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Colorado doctor finds hope while battling coronavirus in New York City: “I think we can do this”

Dr. Comilla Sasson has learned many lessons on the front lines of COVID-19, including how to stay positive

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Dr. Comilla Sasson, a Colorado physician, photographed at the Billie Jean King National Tennis Center in Queens, New York, where she is helping treat coronavirus patients.

Dr. Comilla Sasson didn’t tell her husband when she applied for a 30-day placement treating coronavirus patients in New York City.

As an emergency medical physician at several Colorado hospitals and vice president of science and innovation for emergency cardiovascular care at the American Heart Association, Sasson knew it would be risky.

She knew family and friends would disagree with her decision, and that she wouldn’t get to hug her kids, ages 3 and 5, until weeks after she got home because of quarantine protocol.

But Sasson couldn’t sit idly watching her colleagues in the medical community struggle, or field questions she couldn’t answer from loved ones concerned about COVID-19. So on April 12, she boarded a plane bound for the Big Apple.

“We’re in an opinion-rich area and a data-free zone. It’s really, really disconcerting to me as a doctor because I feel like I should know the answer,” said Sasson, who lives in Lakewood. “I don’t know how to treat this. I don’t know how to cure this. I don’t know how to prevent this. I don’t know how to keep everyone else safe.”

Sasson joined the ranks at a temporary hospital built at the Billie Jean King National Tennis Center in Queens. It operates more like a military field hospital than a traditional medical facility, she said, where doctors, nurses and technicians often forgo their typical routines to “do what needs to be done.” Sometimes that means conducting physical therapy in lieu of a specialist or cleaning the floors.

Sasson is on the clock for 30 consecutive days, working 12 or 13 hours each shift. Though the days’ tasks may vary, her mission remains the same.

“Our role is to help when there’s the next wave, which I think there will be,” she said.

New York has been one of the hardest hit areas in the United States, with more than 134,000 confirmed cases of the novel coronavirus and an estimated 14,427 attributable deaths, according to the city’s Department of Health and Mental Hygiene. Comparatively, the Colorado Department Public Health and Environment reports nearly 10,500 confirmed cases in the state and 486 deaths.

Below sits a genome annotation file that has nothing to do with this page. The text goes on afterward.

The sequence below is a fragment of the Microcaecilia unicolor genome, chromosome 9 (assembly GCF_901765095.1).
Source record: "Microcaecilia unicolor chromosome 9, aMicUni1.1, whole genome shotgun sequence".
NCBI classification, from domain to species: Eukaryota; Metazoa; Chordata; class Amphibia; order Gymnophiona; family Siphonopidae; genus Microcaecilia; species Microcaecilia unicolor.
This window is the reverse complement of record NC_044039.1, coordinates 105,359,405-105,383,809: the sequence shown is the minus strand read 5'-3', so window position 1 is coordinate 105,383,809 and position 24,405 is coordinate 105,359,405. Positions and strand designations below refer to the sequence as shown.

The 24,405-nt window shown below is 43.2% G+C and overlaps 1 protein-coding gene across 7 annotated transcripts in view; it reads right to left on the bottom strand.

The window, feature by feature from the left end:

When she arrived in New York City, Sasson expected to encounter droves of sick residents keeling over on the sidewalks and to be tending to critically ill patients. The reality has been much quieter, she said, not only because the city has seemingly weathered its surge, but also because treating COVID-19 is unlike managing other diseases.

In an emergency situation, for example, doctors aim to fix or rehabilitate patients and send them home quickly, limiting their length of stay, Sasson said. That’s not an option with COVID-19.

“This is a very, very different disease process in that people may just need oxygen,” she said. “If they get to the hospital stage, they will be here a very long time. So you have to kind of change your mindset about that. The best thing I can do for a patient right now is keep them comfortable so they can breathe.”

For 10 days, Sasson has been in the “hot zone” — where medical professionals treating coronavirus patients must wear full personal protection equipment — but it’s already been an incredible learning experience, full of lessons about optimizing resources and coordinating personnel that she plans to bring home to help deal with any surge that comes in Colorado.

But perhaps the most important thing she’s unearthed is something she didn’t expect: hope.

“I came in very anxious, very afraid, very nervous, very kind of down on the world,” Sasson said. “What I’ve realized over the course of the last 10 days is I think we can do this.”

Sasson recalls helping an older patient, who had been treated for a month, prepare for discharge. Thinking back on their reaction to the news they were able to go home almost brings her to tears.

“People can get better and we have the tools and resources,” she said. “We’re in a boxing match right now. This is round one. Who knows how many rounds this might go. We need to be ready for the next wave because it’s coming. And if we can control how hard we get punched and we don’t end up with another TKO, then I think we’re going to do OK.”

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